ABSTRACT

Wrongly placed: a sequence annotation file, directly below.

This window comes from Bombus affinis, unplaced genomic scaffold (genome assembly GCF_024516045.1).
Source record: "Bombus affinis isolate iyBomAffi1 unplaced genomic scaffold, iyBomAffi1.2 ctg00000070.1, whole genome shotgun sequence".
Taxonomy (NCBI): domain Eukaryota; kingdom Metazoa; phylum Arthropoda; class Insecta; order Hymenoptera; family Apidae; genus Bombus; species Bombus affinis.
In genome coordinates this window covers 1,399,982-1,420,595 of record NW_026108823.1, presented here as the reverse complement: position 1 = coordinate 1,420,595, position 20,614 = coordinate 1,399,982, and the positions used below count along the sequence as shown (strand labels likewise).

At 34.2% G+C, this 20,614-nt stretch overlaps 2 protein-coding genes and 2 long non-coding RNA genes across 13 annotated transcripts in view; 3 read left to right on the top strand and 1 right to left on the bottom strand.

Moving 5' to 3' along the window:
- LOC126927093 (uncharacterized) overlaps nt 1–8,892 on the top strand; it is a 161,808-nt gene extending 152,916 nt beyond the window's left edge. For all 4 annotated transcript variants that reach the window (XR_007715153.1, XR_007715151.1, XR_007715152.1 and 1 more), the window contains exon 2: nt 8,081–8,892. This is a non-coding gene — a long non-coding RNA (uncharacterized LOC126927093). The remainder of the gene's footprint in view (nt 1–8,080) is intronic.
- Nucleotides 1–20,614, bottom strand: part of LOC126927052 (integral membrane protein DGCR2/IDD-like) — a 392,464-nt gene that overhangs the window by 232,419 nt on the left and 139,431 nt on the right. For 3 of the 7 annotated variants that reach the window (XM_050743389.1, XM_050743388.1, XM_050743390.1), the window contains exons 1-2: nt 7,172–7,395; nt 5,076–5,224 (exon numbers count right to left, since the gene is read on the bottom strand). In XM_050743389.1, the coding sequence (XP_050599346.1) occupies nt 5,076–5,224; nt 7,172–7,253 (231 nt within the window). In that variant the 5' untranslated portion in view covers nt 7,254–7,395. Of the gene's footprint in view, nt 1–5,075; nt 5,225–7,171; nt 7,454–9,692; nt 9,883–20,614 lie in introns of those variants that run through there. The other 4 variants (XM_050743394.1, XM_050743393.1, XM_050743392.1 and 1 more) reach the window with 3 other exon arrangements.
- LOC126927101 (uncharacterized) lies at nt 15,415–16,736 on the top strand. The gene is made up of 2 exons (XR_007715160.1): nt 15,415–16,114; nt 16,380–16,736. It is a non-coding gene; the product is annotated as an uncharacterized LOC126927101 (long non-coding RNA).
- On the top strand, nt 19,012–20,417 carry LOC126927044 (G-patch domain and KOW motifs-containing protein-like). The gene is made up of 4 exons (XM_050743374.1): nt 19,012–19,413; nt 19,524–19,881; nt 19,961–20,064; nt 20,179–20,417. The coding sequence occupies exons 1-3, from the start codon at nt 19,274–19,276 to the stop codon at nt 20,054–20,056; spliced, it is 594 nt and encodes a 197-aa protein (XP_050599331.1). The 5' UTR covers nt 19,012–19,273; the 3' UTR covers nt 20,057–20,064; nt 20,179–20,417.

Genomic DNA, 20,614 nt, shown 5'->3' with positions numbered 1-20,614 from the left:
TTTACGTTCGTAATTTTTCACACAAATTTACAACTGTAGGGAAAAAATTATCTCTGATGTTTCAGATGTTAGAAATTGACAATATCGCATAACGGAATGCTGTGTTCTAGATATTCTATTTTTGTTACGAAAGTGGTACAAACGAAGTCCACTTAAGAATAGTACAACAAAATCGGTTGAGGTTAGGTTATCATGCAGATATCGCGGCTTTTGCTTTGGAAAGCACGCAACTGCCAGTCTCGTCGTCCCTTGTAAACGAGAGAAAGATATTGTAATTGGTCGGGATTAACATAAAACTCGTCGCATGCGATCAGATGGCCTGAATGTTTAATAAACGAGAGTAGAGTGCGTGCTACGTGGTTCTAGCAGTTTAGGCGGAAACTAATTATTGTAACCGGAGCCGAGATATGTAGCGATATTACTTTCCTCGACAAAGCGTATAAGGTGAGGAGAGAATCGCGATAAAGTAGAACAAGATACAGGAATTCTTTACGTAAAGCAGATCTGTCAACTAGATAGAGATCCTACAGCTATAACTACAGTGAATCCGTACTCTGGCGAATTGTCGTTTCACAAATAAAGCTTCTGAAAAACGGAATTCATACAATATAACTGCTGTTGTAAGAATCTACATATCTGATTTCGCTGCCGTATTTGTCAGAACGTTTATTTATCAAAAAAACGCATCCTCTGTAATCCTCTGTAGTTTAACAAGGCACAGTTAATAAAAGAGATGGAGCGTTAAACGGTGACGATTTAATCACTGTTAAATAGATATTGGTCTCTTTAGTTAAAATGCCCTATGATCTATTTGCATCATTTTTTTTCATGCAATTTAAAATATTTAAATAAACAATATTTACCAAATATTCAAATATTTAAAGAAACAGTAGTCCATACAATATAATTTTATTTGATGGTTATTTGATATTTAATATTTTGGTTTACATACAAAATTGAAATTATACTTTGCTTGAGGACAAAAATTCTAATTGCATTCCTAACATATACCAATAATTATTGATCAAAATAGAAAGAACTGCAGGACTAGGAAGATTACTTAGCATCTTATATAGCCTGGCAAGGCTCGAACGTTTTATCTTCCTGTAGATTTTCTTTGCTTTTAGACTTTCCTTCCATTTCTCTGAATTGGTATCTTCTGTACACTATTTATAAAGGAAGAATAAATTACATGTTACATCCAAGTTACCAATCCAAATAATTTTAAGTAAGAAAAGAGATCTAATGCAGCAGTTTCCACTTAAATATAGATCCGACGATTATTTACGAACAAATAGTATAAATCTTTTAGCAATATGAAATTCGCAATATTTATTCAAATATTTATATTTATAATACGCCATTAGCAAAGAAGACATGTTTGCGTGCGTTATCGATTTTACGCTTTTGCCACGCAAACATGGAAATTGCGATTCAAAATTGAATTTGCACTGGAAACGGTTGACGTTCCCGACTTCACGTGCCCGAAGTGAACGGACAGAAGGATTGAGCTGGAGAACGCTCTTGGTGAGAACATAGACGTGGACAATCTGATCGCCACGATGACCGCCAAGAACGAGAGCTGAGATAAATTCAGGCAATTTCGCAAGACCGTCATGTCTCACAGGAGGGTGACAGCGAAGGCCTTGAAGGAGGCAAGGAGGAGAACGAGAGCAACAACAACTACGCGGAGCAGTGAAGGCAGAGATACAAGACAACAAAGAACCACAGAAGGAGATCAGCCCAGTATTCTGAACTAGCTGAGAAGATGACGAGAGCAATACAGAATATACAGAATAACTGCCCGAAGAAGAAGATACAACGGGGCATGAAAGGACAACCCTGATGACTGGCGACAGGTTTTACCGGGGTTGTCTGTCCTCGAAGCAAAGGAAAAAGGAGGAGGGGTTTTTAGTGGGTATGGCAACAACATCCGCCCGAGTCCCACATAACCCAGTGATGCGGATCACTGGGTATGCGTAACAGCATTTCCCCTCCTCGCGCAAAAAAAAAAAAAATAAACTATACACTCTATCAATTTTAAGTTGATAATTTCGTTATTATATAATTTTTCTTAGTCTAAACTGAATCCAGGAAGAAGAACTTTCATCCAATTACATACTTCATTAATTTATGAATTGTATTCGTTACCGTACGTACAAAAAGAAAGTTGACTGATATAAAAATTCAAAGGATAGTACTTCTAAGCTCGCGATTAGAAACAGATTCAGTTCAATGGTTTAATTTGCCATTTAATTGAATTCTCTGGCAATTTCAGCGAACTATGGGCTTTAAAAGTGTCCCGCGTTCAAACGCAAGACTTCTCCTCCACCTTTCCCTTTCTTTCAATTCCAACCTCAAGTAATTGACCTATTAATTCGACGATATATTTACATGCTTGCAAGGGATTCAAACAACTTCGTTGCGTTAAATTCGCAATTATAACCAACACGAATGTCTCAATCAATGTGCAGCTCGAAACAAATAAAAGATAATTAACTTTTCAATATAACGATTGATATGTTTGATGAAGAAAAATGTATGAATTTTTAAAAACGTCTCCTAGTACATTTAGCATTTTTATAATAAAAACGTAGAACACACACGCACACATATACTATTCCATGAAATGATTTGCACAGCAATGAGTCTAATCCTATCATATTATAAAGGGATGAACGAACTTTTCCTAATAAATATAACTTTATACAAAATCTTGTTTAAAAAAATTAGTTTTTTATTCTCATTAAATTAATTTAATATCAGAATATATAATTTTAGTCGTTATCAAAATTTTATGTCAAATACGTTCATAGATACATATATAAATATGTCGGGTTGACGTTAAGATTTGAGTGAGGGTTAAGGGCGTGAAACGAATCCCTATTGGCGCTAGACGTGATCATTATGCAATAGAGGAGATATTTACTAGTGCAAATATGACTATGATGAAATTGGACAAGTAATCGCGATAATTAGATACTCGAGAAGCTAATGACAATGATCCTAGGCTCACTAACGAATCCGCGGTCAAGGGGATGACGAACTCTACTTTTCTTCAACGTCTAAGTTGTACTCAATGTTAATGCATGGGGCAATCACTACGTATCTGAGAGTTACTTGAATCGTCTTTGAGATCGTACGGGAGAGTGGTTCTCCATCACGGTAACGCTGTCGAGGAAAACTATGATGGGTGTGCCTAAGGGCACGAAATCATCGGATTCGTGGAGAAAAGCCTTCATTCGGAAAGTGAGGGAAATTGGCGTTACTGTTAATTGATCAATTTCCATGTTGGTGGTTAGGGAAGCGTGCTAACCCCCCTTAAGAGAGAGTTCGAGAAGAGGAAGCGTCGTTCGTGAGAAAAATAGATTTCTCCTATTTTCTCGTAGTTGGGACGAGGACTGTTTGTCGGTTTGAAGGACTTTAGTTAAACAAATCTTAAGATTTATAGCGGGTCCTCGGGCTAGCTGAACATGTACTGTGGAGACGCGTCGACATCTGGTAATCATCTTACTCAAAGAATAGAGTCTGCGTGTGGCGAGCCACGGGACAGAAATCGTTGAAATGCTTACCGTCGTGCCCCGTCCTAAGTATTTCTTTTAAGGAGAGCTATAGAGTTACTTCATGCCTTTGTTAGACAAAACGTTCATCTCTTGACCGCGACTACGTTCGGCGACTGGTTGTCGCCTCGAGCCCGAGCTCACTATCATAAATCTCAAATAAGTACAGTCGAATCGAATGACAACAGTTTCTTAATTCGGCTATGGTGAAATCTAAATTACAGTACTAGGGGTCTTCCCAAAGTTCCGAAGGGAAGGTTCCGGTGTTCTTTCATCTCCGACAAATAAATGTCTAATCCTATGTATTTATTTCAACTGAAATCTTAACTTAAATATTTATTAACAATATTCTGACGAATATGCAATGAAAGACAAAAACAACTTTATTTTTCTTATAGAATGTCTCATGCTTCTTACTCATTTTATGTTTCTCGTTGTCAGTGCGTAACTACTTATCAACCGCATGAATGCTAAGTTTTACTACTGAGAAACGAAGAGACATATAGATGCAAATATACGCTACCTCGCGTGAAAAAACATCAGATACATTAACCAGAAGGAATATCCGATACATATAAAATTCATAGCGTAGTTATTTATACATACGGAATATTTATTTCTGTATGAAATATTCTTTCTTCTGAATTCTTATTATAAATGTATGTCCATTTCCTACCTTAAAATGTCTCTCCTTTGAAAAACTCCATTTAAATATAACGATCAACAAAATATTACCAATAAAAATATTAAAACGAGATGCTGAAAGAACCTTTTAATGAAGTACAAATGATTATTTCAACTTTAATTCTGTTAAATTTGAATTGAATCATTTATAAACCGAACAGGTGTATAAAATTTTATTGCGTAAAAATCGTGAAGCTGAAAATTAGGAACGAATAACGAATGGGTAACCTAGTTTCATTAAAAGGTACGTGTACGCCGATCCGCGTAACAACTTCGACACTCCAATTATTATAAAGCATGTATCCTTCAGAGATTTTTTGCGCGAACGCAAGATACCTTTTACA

Thousands of shale gas wells have been drilled and hydraulically fractured across the state of Pennsylvania over the past decade, and more wells are being drilled each year. The drilled lengths of these wells and the amount of water being used to hydraulically fracture (frac) them continue to increase. These increases have led to an increase in the volume of wastewater being produced each year. However, the ratio of energy produced per barrel of wastewater has increased significantly over the past six years. Recent data show the volume of wastewater produced in one year is approximately 20% of the volume of frac water used in that same year. With changes in state policies, drilling companies in Pennsylvania have been recycling most of their wastewaters over the past few years. The development of various treatment technologies and brine-resistant frac mixtures has allowed companies to recycle this wastewater for use in future frac jobs. Use of this recycled water does not appear to be having a significant effect on production of oil or gas from wells. Recycling wastewater can be very cost-competitive when compared to options such as disposal via waste-treatment plants or injection wells.

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